I stood on the Oval Office porch on the evening of September 11, 2001 and watched as Marine One landed on the South Lawn and brought President George W. Bush home. The President made the fundamental decision that the hijackings and the taking of thousands of innocent lives were more than just crimes, they were acts of war by al-Qaida.
Working with our allies we have diminished the al-Qaida threat. However, images of the carnage in Paris recently are a tragic reminder of the continuing and growing threat posed by radical Islamic extremists. Similar to President Bush’s response to events in 2001, French President Francois Hollande declared his country is at war with ISIS. France has stepped up military action and appears to be exercising all available authority through its law enforcement and intelligence services. Today it seems all of Europe is on high alert.
The images from France made me angry and left me worried. The world remains a dangerous place. Next time the bombings may happen in Washington, New York or even my new hometown of Nashville. Our work is not yet finished.
While the United States played the primary role in fighting the war in Afghanistan, we were joined by many countries, France included. We have an obligation now to step up and help our friend. Dealing effectively with ISIS will require the full cooperation, coordination and communication between the United States and our allies, including our respective law enforcement and intelligence agencies. A coordinated and concentrated military effort will be necessary – nothing should be off the table.
We have learned from dealing with al-Qaida how to fight a non-state actor who wages terror in violation of the laws of war. We should use that knowledge to deal with ISIS in a way to not breed new organizations of terror. This requires American leadership.
Perhaps the most important constitutional responsibility of a president is to serve as commander in chief and keep our country safe. Some experts insist that ISIS is intent on provoking a major conflict with the West and with Christians in particular. ISIS does not believe in the rule of law, does not share our values and most certainly does not value life. How should the United States deal with such a threat?
War is unpredictable and messy. I understand a president’s reluctance to respond to a provocation with force and I do not want to see another American soldier wounded or killed. Conflicts should be resolved peacefully if possible, saving previous lives and resources. However, sometimes the enemy leaves no choice.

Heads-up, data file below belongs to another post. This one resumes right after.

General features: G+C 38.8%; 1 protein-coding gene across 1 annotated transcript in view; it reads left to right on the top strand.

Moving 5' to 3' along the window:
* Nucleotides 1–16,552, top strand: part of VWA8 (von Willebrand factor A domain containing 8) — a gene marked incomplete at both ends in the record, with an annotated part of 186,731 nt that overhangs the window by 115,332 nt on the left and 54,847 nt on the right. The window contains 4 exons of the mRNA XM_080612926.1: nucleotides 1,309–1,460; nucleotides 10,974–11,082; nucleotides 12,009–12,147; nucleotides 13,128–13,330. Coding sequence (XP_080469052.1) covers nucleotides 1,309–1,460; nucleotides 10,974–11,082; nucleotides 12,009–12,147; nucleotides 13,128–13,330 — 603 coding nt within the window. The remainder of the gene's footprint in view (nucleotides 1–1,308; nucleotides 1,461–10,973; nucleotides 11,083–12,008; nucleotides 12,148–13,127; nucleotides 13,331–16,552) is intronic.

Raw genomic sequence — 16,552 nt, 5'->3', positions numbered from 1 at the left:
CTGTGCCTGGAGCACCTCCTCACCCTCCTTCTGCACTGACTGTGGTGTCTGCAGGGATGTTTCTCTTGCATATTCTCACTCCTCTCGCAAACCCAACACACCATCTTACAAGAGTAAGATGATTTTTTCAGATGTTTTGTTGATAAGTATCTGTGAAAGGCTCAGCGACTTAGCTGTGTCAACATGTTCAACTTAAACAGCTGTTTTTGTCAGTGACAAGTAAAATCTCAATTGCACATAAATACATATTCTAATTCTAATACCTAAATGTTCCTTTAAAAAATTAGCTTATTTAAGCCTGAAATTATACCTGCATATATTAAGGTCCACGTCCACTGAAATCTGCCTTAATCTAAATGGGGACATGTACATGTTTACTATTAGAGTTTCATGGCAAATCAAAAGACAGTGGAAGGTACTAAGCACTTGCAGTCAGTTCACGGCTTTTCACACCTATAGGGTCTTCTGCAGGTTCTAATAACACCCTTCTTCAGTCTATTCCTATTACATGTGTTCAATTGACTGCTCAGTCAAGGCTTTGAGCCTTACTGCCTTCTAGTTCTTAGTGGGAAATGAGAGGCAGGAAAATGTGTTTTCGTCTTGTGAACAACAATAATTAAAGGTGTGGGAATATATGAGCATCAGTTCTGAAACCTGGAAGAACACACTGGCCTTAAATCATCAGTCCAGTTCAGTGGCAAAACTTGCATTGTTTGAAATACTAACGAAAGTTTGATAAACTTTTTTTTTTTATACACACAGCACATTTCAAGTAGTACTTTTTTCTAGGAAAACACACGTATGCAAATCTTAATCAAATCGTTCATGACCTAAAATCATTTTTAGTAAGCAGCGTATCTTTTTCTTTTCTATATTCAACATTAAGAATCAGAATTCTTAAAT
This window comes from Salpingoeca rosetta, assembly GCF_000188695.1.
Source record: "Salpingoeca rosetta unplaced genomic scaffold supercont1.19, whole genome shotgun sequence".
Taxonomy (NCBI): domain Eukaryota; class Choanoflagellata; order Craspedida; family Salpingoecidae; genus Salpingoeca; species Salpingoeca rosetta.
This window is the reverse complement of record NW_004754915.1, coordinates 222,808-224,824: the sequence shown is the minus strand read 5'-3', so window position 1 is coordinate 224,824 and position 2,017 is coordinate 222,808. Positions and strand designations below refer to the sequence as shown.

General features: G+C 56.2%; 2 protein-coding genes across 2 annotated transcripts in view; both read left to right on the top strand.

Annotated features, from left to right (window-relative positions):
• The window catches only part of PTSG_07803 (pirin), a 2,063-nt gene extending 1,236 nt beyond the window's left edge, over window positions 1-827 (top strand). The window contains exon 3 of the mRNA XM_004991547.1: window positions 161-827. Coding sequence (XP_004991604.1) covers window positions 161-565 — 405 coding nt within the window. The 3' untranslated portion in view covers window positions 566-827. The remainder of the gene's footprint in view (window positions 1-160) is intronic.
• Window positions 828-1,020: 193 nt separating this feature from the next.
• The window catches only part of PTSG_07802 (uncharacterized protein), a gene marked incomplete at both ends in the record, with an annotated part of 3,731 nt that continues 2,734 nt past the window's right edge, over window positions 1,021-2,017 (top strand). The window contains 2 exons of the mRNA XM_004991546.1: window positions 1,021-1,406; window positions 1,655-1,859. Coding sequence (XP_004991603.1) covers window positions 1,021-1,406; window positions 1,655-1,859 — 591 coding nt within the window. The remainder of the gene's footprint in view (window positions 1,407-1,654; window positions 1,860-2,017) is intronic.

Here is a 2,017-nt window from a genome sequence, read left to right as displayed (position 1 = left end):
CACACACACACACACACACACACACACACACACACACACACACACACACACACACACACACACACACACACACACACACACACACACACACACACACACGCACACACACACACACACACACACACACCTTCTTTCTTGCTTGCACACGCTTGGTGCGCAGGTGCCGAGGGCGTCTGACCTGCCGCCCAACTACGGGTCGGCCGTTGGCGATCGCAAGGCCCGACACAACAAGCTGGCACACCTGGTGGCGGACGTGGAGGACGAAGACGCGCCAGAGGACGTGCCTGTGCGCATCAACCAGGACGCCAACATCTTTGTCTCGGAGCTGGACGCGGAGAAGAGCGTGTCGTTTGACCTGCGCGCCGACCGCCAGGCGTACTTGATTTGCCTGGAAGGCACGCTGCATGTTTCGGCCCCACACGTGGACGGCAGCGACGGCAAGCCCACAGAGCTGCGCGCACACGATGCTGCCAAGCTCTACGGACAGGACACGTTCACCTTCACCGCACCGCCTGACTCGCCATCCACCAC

I worry if the United States fails to provide the necessary military and intelligence support overseas ISIS, or a successor group, will bring the fight to American soil. Terrorists who are motivated by religious beliefs are not going to be deterred by isolated drone strikes, limited tactical operations and covert action. They are coming, it is only a matter of time.
We are in the early stages of selecting our next president who will have to deal with ISIS and, almost certainly, other terrorist organizations. In a time where experience means the most, much of the focus thus far, at least on the Republican side, has been on the fresh faces and political outsiders with little to no substantive governing experience.
Having observed leadership in the aftermath of the 911 attacks, I believe our commander in chief must be someone who has truly been tested before, someone experienced in decision-making. Many people are capable of receiving a classified briefing and then articulating a cohesive foreign policy or national security strategy. Far fewer are able to successfully implement that strategy. It is easy to talk tough in an election campaign, but a commander in chief must have the fortitude to back up mere talk with tough actions that may be controversial, and be prepared to be confronted by the parents of the sons and daughters who died obeying the president’s orders.
Too often voters choose a candidate based on promises – just words – without evidence that the candidate has the skills or commitment to make good on those promises. In order to effectively lead the free world the president will need the stature that is earned by a record of achievement and experience. Our enemies will not respect America nor fear a president’s words unless our commander in chief has demonstrated courage and resolve, meaning there is no ambiguity regarding the serious consequences of taking on the United States.
The images from France made me angry and left me worried. The world remains a dangerous place. Next time the bombings may happen in Washington, New York or even my new hometown of Nashville. Our work is not yet finished. I still believe in American leadership and I hope the events in Paris serve as a wake-up call for the American electorate.